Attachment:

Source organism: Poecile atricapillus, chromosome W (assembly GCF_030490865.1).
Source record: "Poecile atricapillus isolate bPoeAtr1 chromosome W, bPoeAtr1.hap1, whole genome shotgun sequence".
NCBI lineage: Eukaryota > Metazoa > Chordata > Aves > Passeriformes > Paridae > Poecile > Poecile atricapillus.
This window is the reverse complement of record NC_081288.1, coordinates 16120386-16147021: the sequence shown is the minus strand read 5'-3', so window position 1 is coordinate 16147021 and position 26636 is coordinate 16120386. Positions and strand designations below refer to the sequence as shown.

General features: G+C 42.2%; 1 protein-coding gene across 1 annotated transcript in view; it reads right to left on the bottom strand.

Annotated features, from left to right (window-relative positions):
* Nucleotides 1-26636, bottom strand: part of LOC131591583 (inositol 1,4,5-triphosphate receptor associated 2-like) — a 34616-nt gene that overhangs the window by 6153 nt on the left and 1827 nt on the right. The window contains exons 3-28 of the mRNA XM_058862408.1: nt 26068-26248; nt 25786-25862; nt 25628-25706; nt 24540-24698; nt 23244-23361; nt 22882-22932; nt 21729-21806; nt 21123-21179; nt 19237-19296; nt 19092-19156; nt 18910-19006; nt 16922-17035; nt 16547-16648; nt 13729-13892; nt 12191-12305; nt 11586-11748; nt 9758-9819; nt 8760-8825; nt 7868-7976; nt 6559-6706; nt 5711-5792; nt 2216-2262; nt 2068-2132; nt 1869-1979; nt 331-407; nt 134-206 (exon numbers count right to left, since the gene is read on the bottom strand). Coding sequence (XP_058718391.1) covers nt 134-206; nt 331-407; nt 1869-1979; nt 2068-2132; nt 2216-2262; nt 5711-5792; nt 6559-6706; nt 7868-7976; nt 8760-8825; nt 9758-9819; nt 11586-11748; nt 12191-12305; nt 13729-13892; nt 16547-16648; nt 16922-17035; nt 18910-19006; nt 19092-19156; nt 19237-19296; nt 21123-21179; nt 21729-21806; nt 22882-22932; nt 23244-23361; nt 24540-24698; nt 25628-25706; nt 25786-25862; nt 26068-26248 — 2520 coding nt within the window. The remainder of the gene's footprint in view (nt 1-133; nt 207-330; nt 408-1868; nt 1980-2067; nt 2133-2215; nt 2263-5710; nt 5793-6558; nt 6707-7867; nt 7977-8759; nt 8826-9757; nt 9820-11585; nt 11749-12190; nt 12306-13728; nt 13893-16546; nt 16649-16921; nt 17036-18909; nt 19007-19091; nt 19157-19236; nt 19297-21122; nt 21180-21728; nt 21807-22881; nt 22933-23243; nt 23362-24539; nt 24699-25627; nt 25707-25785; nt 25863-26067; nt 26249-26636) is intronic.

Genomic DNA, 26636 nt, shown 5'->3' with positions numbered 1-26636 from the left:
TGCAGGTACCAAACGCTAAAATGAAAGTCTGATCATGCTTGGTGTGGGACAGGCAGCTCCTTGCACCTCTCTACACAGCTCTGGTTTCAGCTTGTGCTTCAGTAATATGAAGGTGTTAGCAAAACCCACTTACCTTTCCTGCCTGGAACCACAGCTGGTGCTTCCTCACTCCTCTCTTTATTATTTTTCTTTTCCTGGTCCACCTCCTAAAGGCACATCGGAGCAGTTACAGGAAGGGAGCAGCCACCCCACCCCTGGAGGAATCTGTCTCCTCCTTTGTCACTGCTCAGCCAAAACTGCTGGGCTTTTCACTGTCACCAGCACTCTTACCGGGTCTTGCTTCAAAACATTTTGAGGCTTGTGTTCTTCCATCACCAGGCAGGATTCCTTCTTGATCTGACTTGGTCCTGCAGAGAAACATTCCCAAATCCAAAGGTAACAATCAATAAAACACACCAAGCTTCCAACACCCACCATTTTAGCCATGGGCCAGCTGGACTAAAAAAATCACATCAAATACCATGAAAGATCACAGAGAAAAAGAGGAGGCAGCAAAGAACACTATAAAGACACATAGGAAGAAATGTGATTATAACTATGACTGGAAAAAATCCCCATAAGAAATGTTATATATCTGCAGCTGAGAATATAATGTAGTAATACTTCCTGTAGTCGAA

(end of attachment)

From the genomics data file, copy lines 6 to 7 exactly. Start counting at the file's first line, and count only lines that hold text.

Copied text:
Annotated features, from left to right (window-relative positions):
* Nucleotides 1-26636, bottom strand: part of LOC131591583 (inositol 1,4,5-triphosphate receptor associated 2-like) — a 34616-nt gene that overhangs the window by 6153 nt on the left and 1827 nt on the right. The window contains exons 3-28 of the mRNA XM_058862408.1: nt 26068-26248; nt 25786-25862; nt 25628-25706; nt 24540-24698; nt 23244-23361; nt 22882-22932; nt 21729-21806; nt 21123-21179; nt 19237-19296; nt 19092-19156; nt 18910-19006; nt 16922-17035; nt 16547-16648; nt 13729-13892; nt 12191-12305; nt 11586-11748; nt 9758-9819; nt 8760-8825; nt 7868-7976; nt 6559-6706; nt 5711-5792; nt 2216-2262; nt 2068-2132; nt 1869-1979; nt 331-407; nt 134-206 (exon numbers count right to left, since the gene is read on the bottom strand). Coding sequence (XP_058718391.1) covers nt 134-206; nt 331-407; nt 1869-1979; nt 2068-2132; nt 2216-2262; nt 5711-5792; nt 6559-6706; nt 7868-7976; nt 8760-8825; nt 9758-9819; nt 11586-11748; nt 12191-12305; nt 13729-13892; nt 16547-16648; nt 16922-17035; nt 18910-19006; nt 19092-19156; nt 19237-19296; nt 21123-21179; nt 21729-21806; nt 22882-22932; nt 23244-23361; nt 24540-24698; nt 25628-25706; nt 25786-25862; nt 26068-26248 — 2520 coding nt within the window. The remainder of the gene's footprint in view (nt 1-133; nt 207-330; nt 408-1868; nt 1980-2067; nt 2133-2215; nt 2263-5710; nt 5793-6558; nt 6707-7867; nt 7977-8759; nt 8826-9757; nt 9820-11585; nt 11749-12190; nt 12306-13728; nt 13893-16546; nt 16649-16921; nt 17036-18909; nt 19007-19091; nt 19157-19236; nt 19297-21122; nt 21180-21728; nt 21807-22881; nt 22933-23243; nt 23362-24539; nt 24699-25627; nt 25707-25785; nt 25863-26067; nt 26249-26636) is intronic.